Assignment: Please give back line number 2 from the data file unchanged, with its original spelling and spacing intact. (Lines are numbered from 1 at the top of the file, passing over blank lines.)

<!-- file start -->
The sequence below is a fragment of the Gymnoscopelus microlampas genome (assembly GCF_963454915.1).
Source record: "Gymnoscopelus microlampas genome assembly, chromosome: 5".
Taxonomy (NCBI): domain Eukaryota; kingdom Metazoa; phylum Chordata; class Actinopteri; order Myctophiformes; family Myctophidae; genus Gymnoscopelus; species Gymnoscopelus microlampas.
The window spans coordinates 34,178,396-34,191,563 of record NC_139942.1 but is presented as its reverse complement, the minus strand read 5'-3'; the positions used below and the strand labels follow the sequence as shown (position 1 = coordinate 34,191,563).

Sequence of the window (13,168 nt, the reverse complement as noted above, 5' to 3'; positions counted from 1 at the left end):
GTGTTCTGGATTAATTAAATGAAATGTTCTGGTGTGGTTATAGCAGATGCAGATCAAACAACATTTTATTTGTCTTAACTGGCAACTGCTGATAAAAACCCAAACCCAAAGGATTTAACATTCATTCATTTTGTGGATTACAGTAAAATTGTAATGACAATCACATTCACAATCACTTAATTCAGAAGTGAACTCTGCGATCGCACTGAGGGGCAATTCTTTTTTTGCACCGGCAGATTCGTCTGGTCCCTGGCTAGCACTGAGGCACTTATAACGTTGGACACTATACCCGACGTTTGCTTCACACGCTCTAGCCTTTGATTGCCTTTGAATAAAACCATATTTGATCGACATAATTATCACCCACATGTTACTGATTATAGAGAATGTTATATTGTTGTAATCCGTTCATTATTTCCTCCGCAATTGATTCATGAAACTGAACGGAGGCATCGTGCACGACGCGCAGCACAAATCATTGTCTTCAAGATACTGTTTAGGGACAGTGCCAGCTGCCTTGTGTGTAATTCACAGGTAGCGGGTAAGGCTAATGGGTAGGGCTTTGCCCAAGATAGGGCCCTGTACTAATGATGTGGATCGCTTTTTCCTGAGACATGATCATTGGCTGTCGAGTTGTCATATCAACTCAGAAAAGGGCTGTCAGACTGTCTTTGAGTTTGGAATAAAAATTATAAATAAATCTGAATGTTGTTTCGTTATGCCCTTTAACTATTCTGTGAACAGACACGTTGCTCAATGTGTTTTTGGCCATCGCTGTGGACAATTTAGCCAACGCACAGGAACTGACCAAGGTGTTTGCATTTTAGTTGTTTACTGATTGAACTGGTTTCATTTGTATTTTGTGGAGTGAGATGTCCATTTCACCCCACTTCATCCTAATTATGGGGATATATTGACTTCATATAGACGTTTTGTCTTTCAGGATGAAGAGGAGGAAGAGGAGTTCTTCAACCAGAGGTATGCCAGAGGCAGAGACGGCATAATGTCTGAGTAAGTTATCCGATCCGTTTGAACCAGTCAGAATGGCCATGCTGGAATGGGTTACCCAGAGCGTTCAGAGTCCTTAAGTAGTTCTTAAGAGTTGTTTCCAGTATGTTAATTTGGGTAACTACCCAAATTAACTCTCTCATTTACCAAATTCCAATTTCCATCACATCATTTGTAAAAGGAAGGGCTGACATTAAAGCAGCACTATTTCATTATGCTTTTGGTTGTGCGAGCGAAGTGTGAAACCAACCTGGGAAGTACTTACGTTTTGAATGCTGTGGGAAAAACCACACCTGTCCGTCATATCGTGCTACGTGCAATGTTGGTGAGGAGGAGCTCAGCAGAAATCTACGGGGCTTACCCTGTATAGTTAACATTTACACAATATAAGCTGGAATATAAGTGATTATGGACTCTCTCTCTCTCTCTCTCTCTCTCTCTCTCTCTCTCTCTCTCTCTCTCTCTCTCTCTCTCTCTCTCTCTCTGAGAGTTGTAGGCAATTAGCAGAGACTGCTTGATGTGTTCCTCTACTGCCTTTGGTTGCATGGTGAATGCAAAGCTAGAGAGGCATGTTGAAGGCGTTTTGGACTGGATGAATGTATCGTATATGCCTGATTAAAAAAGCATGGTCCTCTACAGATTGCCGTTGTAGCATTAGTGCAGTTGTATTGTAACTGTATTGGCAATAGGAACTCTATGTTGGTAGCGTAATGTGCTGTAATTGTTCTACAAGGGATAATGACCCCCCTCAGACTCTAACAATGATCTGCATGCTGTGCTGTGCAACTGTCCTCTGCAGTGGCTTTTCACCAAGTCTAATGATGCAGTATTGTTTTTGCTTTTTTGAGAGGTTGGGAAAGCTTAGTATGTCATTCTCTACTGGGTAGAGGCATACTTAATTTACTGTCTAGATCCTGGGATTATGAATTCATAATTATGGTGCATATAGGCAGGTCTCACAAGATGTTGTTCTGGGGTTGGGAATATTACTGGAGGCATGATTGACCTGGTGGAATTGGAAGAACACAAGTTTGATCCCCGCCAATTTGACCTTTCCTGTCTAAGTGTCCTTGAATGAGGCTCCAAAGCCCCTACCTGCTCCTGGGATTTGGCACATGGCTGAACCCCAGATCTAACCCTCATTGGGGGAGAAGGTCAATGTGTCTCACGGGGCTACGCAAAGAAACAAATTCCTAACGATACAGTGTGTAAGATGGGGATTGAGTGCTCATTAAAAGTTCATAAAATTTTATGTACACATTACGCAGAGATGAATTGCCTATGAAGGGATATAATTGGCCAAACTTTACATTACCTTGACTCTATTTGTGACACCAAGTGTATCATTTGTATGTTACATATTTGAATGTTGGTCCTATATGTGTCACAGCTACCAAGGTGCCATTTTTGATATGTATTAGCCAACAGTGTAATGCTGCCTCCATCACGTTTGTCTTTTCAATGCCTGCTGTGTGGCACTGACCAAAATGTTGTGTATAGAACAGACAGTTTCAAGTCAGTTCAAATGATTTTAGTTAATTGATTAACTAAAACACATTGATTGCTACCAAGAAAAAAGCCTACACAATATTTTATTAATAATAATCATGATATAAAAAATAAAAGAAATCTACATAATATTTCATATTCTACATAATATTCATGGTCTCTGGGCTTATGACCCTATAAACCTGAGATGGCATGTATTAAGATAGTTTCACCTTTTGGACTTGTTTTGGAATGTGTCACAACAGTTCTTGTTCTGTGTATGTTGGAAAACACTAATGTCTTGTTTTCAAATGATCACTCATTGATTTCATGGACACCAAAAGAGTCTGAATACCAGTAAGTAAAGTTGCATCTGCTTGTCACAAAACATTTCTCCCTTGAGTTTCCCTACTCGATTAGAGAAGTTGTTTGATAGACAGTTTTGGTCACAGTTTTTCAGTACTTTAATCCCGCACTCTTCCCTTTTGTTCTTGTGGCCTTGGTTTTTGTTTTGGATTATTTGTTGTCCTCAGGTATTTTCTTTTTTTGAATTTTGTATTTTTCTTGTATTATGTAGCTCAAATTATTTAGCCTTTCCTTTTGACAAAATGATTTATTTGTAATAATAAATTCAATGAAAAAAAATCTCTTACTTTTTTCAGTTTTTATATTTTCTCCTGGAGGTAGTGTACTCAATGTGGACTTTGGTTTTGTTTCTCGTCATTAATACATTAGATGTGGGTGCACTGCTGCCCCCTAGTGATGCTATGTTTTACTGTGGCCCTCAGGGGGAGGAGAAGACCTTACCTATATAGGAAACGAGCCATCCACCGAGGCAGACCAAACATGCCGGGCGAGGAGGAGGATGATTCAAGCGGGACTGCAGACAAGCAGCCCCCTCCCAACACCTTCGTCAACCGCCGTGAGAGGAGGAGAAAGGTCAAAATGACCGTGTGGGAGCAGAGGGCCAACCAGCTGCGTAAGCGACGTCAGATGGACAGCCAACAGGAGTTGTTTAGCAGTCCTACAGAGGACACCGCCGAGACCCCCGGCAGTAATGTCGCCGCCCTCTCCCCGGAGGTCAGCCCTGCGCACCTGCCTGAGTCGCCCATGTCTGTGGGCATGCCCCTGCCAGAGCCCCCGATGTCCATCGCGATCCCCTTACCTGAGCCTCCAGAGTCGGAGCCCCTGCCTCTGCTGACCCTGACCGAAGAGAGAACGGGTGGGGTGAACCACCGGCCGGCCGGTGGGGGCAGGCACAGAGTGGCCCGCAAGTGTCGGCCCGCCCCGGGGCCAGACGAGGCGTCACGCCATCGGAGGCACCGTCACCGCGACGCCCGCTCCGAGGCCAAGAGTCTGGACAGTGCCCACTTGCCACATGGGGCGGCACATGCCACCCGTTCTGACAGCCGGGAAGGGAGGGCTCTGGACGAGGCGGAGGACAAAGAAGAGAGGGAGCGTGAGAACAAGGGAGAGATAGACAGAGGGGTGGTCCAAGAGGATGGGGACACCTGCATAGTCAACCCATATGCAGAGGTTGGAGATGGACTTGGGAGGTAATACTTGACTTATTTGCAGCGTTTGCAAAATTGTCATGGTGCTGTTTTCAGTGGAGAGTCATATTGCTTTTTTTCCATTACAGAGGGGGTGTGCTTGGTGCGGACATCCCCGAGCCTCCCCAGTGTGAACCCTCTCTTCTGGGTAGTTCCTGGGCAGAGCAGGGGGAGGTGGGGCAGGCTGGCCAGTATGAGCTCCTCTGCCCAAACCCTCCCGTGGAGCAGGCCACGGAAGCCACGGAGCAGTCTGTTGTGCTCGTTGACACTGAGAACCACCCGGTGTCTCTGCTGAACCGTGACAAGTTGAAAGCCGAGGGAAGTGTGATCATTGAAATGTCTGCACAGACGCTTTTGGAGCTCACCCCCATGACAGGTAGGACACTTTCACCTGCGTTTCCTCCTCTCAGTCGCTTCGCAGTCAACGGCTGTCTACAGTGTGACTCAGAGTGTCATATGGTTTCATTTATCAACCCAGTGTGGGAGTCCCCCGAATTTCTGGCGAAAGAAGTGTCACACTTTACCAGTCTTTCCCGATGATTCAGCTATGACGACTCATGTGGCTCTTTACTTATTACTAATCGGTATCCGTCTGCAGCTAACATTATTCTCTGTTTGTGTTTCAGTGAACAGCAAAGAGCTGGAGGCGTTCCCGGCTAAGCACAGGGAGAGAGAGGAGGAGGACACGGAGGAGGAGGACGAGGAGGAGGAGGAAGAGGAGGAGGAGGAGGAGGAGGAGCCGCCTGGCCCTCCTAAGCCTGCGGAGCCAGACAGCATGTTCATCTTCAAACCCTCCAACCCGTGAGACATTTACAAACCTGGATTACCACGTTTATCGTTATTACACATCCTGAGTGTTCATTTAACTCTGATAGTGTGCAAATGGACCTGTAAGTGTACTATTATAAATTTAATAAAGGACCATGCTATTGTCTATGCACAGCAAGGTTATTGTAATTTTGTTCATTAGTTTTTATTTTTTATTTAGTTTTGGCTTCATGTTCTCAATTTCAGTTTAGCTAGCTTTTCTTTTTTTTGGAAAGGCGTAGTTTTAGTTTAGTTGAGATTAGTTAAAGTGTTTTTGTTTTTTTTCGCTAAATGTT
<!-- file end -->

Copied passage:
Source record: "Gymnoscopelus microlampas genome assembly, chromosome: 5".